Monster films evoke adventure but also the ‘dangers’ of tropical climates

The new monster movie Godzilla vs. Kong allows audiences to travel from their couches. Before you picture a tropical getaway, perhaps in a sun-soaked lounge chair by the beach, remember that this is a movie about monsters.

These images have a dualistic quality partly because colonial representations have long influenced Hollywood films. The tropics are portrayed as romantic, palm-fringed coastlines, full of natural fertility and abundance. Still, they can also be frightening places, full of disease, pestilence and primitiveness, and “undiscovered” animals.

By telling stories of colonial discovery, tropical landscapes are transformed into places where Westerners can experience both the sensuality and danger of nature. This view makes the tropics a place where man is dwarfed by nature, which is what monster films are trying to correct.

These films begin in tropical locations, but the threat of mega-creatures only becomes real when they reach the Western world. Godzilla, for example, starts in former colonies and ends up in New York.

Monster movies are meant to protect westerners from foreign lands, strange peoples and diseases. (Duke Press)

In these films, the problem is to protect western lands from invasion by strange lands as well as “aberrants” and their people. The burden of resembling these threats is then placed on non-western landscapes, and even people. This burden is magnified in monster movies. In narratives about disease transmission, the same trajectory is invoked: From a “primitive”, rural space to a metropolitan centre.

While Godzilla was based on Japanese culture and history, it became a Hollywood phenomenon when the film’s setting was influenced by colonial history. While monster films are entertaining, they also build on structures that have a long history of imperialism and can affect the way Hollywood audiences view the tropics.

‘Savage wilderness’

It is possible to trace back the narratives about tropics as a place of both paradise and pestilence, all at once, to colonial scientific exploration.

These ideas are brought to life in , a 19th century explorer’s account of a trip into French Guiana. He talks about “virgin forest,” “tropical luxury,” “wild denizens,” and their “gloomy crevices.”

Joseph Banks, a 19th century British explorer who accompanied James Cook, the cartographer, on his voyage through the South Pacific in the South Pacific Ocean, was amazed at the abundance of nature’s bounty for these lands. The tropical land, he said, produced fruit without any labour. These perceptions helped shape the idea that the tropics were a place where natural abundance was abundant, giving rise to the trope tropical bounty.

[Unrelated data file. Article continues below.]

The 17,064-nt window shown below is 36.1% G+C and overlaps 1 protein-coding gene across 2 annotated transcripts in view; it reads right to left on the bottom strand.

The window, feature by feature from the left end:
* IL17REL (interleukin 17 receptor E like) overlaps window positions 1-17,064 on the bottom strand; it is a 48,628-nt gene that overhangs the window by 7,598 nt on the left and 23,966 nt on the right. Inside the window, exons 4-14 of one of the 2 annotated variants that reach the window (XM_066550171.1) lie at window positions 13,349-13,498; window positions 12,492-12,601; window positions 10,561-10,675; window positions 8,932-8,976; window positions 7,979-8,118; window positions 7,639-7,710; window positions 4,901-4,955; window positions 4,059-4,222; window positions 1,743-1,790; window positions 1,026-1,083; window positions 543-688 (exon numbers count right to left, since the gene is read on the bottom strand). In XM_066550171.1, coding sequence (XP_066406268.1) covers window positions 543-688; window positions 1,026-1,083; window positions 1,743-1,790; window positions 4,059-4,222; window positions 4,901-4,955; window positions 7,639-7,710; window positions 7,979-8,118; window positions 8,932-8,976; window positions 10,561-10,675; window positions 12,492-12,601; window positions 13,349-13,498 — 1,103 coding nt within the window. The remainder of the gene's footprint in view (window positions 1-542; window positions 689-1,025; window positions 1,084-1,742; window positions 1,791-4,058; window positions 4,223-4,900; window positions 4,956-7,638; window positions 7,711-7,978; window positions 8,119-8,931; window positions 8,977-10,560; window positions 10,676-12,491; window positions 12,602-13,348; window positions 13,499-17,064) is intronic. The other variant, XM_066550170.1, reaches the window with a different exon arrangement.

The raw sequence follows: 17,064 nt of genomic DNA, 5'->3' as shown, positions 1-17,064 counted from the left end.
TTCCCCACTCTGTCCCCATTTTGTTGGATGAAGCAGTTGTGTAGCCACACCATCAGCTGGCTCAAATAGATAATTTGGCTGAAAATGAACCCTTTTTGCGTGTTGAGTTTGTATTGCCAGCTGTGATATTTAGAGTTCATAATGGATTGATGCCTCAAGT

Read more: Earth Day: Colonialism’s role in the overexploitation of natural resources

The “discovery” of new lands was combined with the impulse to recreate the Biblical idea of an Eden, or paradise on Earth , a phenomenon which played out with colonial explorers on tropical islands.

The yellow filter

Hollywood monster films such as Godzilla (1998), Kong Skull Island (2017) and Kong: Skull Island have used similar concepts. The tropical island plays a major role in all three films. It is the setting where the stories are set. The three films follow similar patterns, and they use similar techniques in order to portray the tropics as opposed to the west.

The opening sequences of the 1998 and 2014 version of Godzilla feature sepia-toned beaches lined with palm trees, Indigenous Peoples as well as a mine in the Philippines that is warmly lit.

Sepia tones in 1998 Godzilla are similar to the Yellow filter used by Hollywood for tropical settings. The use of yellow filters by western film makers to depict tropical climates is a common practice. Critics such as Elisabeth Sherman point out that it’s a way for them to portray a tropical and dry climate. But they say that the filter makes the landscape look unhealthy.

The lens of a camera

included modes of representation like the camera in the imperial apparatus. The white explorers brought technology that allowed photography to be used as a way to capture land, erase people and arrange them.


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